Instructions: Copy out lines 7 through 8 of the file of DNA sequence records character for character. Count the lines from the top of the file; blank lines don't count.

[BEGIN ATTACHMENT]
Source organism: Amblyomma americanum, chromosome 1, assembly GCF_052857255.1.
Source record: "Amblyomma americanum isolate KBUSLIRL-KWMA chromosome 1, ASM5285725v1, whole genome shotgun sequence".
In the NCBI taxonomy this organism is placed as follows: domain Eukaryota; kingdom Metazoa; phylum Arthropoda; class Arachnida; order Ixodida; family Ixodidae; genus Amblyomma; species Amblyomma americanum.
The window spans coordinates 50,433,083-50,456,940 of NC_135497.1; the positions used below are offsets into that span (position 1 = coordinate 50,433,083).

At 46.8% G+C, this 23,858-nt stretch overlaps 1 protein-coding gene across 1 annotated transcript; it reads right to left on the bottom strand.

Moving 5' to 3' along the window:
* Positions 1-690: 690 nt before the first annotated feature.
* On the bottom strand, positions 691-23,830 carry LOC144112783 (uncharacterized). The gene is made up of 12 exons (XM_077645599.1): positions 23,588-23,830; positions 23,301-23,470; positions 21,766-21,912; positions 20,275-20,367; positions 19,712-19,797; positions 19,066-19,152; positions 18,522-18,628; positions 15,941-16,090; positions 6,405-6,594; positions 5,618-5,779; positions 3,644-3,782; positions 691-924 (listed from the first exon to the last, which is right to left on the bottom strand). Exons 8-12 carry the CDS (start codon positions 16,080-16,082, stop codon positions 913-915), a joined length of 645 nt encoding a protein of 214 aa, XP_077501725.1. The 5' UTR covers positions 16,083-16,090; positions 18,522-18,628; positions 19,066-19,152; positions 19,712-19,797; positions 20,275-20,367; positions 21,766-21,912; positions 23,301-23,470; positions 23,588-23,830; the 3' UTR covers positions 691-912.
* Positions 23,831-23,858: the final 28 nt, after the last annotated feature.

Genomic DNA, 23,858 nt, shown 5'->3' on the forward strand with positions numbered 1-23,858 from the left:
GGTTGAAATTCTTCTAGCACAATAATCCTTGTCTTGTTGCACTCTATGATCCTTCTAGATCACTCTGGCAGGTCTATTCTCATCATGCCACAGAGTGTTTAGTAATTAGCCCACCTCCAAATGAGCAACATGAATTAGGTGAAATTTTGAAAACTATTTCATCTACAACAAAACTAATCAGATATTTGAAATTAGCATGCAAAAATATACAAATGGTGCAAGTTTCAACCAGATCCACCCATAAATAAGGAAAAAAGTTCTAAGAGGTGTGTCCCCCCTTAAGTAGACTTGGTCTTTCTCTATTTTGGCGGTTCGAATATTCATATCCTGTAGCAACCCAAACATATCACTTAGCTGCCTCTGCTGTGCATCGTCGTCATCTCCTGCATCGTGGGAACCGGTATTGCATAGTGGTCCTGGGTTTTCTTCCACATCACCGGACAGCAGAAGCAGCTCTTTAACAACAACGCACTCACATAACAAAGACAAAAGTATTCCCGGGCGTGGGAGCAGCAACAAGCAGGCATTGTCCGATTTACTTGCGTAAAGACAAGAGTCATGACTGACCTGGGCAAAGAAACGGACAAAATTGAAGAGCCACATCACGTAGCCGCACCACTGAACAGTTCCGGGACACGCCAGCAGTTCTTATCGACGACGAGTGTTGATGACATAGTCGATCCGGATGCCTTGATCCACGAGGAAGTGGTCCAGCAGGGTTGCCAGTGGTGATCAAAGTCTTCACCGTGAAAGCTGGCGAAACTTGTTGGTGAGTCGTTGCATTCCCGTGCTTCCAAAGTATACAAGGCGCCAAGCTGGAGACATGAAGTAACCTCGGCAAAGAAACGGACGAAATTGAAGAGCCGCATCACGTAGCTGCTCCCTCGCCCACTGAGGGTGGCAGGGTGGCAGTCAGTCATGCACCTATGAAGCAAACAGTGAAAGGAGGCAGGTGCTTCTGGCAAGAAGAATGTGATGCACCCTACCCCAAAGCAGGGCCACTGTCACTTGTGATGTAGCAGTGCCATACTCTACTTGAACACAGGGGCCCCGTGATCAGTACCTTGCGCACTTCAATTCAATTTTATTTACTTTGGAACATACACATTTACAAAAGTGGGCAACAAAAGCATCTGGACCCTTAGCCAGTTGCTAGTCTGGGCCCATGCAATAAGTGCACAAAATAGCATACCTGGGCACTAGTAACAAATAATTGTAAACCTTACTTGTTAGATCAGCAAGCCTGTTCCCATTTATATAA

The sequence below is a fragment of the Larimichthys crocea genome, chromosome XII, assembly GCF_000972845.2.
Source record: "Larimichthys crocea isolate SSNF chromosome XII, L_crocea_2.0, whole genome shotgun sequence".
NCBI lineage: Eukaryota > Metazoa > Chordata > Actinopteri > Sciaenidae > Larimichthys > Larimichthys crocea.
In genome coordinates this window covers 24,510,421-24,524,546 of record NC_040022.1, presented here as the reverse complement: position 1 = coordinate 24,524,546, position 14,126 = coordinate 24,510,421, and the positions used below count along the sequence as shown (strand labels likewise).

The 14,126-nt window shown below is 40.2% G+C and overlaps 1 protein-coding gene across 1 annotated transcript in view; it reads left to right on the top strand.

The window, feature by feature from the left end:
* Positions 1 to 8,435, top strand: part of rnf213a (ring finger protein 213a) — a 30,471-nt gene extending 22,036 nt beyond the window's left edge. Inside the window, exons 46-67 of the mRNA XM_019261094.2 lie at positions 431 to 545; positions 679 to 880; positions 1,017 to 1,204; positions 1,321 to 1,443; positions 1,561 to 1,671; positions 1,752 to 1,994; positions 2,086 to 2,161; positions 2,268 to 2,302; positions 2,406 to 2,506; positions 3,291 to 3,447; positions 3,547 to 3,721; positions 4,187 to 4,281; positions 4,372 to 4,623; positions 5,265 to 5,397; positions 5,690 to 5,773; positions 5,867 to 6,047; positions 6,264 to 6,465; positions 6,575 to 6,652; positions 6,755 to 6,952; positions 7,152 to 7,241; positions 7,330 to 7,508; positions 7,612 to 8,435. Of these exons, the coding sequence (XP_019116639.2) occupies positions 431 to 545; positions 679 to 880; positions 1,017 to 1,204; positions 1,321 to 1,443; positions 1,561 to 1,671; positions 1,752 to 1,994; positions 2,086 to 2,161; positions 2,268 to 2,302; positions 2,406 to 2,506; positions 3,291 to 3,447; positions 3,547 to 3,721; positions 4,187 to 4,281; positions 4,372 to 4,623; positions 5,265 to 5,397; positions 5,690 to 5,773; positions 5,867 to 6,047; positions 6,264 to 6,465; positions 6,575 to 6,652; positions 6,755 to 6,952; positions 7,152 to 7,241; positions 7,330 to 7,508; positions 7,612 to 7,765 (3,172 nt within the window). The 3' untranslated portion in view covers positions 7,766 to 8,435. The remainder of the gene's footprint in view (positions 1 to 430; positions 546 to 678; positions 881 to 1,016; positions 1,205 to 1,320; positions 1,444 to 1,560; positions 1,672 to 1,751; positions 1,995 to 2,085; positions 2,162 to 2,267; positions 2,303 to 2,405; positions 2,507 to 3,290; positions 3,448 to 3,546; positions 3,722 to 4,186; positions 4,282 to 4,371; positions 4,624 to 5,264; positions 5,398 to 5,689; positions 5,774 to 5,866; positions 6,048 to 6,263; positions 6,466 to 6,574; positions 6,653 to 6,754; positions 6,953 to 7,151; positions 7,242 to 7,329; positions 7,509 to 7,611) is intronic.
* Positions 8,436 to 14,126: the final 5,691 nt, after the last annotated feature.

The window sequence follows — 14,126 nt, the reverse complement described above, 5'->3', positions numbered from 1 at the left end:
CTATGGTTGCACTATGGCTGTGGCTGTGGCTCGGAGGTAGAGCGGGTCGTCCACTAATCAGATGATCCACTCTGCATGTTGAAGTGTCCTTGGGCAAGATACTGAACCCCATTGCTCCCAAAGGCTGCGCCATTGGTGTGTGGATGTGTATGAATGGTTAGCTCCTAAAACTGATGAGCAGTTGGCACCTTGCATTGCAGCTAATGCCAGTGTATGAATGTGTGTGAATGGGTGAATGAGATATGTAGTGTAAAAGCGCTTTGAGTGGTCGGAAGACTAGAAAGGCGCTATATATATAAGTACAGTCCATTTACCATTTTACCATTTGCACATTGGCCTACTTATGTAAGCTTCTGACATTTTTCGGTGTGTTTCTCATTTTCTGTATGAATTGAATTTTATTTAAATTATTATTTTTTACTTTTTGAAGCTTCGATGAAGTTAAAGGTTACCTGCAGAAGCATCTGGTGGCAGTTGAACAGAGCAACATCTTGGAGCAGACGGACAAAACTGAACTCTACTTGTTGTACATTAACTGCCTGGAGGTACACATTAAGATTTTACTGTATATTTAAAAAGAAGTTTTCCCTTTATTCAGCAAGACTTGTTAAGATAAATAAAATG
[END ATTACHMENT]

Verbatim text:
* Positions 1-690: 690 nt before the first annotated feature.
* On the bottom strand, positions 691-23,830 carry LOC144112783 (uncharacterized). The gene is made up of 12 exons (XM_077645599.1): positions 23,588-23,830; positions 23,301-23,470; positions 21,766-21,912; positions 20,275-20,367; positions 19,712-19,797; positions 19,066-19,152; positions 18,522-18,628; positions 15,941-16,090; positions 6,405-6,594; positions 5,618-5,779; positions 3,644-3,782; positions 691-924 (listed from the first exon to the last, which is right to left on the bottom strand). Exons 8-12 carry the CDS (start codon positions 16,080-16,082, stop codon positions 913-915), a joined length of 645 nt encoding a protein of 214 aa, XP_077501725.1. The 5' UTR covers positions 16,083-16,090; positions 18,522-18,628; positions 19,066-19,152; positions 19,712-19,797; positions 20,275-20,367; positions 21,766-21,912; positions 23,301-23,470; positions 23,588-23,830; the 3' UTR covers positions 691-912.